Freddie Mac announced preparing to enter the rental market and will focus on affordable housing. Fannie Mae, which is controlled by the government, has recently announced a $1 billion financing to support Invitation Homes, a private-equity-backed rental company, which is the largest owner of single-family rental homes in the United States.
The move raised question on why Invitation Homes, needed such low-cost financing at a moment when the company managed to rise $1.7 billion through an initial public offering.
Freddie Mac said they wanted to finance midsize landlords, not a real estate giants like Invitation Homes, which operates nearly 50,000 rental homes. The government-backed mortgage finance institution can provide up to $1 billion in financing or loan guarantees to smaller firms that buy single-family homes and operate them as what it considers affordable-housing rentals.
The organization is still working on the details, but the Freddie Mac executives told New York Times that they hope to announce the first deal within 90 days.
The Federal Housing Finance Agency, the governmental institution that regulates Freddie Mac and Fannie Mae, has approved given approval in principle to the Freddie Mac’s plan on a trial basis. In 2012, the agency was against Freddie Mac’s plan to provide financing to buyers of foreclosed homes. However, the agency’s position on the single-family rental market has changed since then. It balked at a Freddie Mac plan to provide financing to buyers of foreclosed homes because of concerns that low-cost loans would hurt banks and might also encourage home-flipping.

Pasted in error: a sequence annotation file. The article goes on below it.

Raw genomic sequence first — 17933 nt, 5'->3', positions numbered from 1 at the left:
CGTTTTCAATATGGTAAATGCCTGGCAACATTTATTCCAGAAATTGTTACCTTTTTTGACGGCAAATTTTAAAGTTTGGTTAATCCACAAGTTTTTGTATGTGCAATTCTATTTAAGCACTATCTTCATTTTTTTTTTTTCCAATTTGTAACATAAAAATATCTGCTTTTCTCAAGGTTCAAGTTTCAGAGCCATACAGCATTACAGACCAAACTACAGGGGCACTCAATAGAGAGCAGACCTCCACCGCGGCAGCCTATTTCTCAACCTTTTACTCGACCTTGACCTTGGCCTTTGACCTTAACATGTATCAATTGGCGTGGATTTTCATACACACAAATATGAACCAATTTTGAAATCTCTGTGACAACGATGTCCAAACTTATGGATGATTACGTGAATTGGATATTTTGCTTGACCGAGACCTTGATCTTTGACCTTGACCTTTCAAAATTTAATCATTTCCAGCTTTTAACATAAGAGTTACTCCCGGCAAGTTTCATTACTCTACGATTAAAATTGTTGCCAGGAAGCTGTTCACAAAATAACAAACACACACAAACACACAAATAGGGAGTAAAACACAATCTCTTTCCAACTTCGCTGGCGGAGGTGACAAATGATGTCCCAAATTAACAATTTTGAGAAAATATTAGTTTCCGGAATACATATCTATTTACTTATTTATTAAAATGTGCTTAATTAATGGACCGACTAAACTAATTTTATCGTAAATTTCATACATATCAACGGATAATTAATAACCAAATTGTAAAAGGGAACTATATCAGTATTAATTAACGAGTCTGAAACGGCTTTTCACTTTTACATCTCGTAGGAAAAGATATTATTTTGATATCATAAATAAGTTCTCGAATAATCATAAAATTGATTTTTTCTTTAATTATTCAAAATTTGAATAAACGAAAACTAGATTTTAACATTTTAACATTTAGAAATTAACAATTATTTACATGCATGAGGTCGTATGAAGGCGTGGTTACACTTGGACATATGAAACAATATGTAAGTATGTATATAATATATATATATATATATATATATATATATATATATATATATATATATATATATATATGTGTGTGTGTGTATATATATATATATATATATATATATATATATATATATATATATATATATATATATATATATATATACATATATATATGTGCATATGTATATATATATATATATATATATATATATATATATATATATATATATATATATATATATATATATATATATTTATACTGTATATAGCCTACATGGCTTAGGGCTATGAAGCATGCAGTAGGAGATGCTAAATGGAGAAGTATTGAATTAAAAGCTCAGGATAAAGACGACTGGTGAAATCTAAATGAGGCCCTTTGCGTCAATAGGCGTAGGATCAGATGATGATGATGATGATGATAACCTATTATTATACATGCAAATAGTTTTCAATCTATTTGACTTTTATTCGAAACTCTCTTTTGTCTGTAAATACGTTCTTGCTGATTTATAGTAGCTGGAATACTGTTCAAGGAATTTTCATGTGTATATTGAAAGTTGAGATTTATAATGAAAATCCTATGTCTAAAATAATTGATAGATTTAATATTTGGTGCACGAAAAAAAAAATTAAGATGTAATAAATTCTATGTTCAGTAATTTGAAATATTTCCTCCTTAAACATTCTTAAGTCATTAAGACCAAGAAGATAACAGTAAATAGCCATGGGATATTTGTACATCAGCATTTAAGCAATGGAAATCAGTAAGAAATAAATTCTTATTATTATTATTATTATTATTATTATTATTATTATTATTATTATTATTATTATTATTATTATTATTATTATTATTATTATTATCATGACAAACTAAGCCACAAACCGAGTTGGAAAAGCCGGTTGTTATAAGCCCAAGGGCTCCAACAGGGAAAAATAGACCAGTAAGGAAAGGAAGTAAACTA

Seventeen million homes are being rented, which is 6 million more compared to 2007. About 300,000 of those properties are operated by Invitation Homes and other large firms that grew a lot after the crisis.
At the beginning of the financial crisis, banks have started avoiding lending to smaller property rental companies due to concerns that the homes posted as collateral are not sufficient to secure the loans. However, if there are loan guarantees from the government-backed mortgage finance companies, the banks would lending more to such landlords.
The current expansion of Freddie Mac and Fannie Mae into the single-rental housing by comes at times when there is a debate about the future of both companies, that were bailed out in 2008 by the government. Both Freddie Mac and Fannie Mae aim to maintain the viability of the 30-year mortgage by ensuring such loans against default and then packaging them into mortgage-backed securities.